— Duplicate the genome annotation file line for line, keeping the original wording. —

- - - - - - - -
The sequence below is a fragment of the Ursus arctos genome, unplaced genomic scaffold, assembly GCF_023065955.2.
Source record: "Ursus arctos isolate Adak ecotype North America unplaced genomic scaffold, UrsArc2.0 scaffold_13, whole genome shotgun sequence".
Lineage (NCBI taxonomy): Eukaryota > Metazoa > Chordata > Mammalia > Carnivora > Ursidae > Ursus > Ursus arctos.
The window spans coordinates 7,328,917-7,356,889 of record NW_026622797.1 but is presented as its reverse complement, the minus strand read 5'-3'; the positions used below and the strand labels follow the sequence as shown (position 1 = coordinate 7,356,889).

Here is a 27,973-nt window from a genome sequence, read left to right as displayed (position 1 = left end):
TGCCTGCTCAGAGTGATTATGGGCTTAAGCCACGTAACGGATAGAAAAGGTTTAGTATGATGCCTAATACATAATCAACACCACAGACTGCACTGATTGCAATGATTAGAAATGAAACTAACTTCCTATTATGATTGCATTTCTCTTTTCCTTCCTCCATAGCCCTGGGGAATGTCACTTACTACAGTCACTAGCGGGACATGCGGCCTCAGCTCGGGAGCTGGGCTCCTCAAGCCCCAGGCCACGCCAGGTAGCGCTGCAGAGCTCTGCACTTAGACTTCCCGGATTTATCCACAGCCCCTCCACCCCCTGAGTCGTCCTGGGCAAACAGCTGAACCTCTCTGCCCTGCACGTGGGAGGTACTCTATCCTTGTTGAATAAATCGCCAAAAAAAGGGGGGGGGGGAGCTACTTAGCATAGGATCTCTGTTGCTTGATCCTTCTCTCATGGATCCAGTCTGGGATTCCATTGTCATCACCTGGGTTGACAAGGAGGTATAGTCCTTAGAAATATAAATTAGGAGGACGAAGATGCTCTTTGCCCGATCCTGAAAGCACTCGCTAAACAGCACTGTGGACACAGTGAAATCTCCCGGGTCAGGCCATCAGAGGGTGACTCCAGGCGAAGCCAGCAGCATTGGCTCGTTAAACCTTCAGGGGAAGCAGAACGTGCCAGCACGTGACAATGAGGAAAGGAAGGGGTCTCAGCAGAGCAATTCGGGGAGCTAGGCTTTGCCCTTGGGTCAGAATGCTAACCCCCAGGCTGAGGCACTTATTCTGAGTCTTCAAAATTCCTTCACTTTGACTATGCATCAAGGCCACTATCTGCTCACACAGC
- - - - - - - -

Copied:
The sequence below is a fragment of the Ursus arctos genome, unplaced genomic scaffold, assembly GCF_023065955.2.
Source record: "Ursus arctos isolate Adak ecotype North America unplaced genomic scaffold, UrsArc2.0 scaffold_13, whole genome shotgun sequence".
Lineage (NCBI taxonomy): Eukaryota > Metazoa > Chordata > Mammalia > Carnivora > Ursidae > Ursus > Ursus arctos.
The window spans coordinates 7,328,917-7,356,889 of record NW_026622797.1 but is presented as its reverse complement, the minus strand read 5'-3'; the positions used below and the strand labels follow the sequence as shown (position 1 = coordinate 7,356,889).

Here is a 27,973-nt window from a genome sequence, read left to right as displayed (position 1 = left end):
TGCCTGCTCAGAGTGATTATGGGCTTAAGCCACGTAACGGATAGAAAAGGTTTAGTATGATGCCTAATACATAATCAACACCACAGACTGCACTGATTGCAATGATTAGAAATGAAACTAACTTCCTATTATGATTGCATTTCTCTTTTCCTTCCTCCATAGCCCTGGGGAATGTCACTTACTACAGTCACTAGCGGGACATGCGGCCTCAGCTCGGGAGCTGGGCTCCTCAAGCCCCAGGCCACGCCAGGTAGCGCTGCAGAGCTCTGCACTTAGACTTCCCGGATTTATCCACAGCCCCTCCACCCCCTGAGTCGTCCTGGGCAAACAGCTGAACCTCTCTGCCCTGCACGTGGGAGGTACTCTATCCTTGTTGAATAAATCGCCAAAAAAAGGGGGGGGGGGAGCTACTTAGCATAGGATCTCTGTTGCTTGATCCTTCTCTCATGGATCCAGTCTGGGATTCCATTGTCATCACCTGGGTTGACAAGGAGGTATAGTCCTTAGAAATATAAATTAGGAGGACGAAGATGCTCTTTGCCCGATCCTGAAAGCACTCGCTAAACAGCACTGTGGACACAGTGAAATCTCCCGGGTCAGGCCATCAGAGGGTGACTCCAGGCGAAGCCAGCAGCATTGGCTCGTTAAACCTTCAGGGGAAGCAGAACGTGCCAGCACGTGACAATGAGGAAAGGAAGGGGTCTCAGCAGAGCAATTCGGGGAGCTAGGCTTTGCCCTTGGGTCAGAATGCTAACCCCCAGGCTGAGGCACTTATTCTGAGTCTTCAAAATTCCTTCACTTTGACTATGCATCAAGGCCACTATCTGCTCACACAGC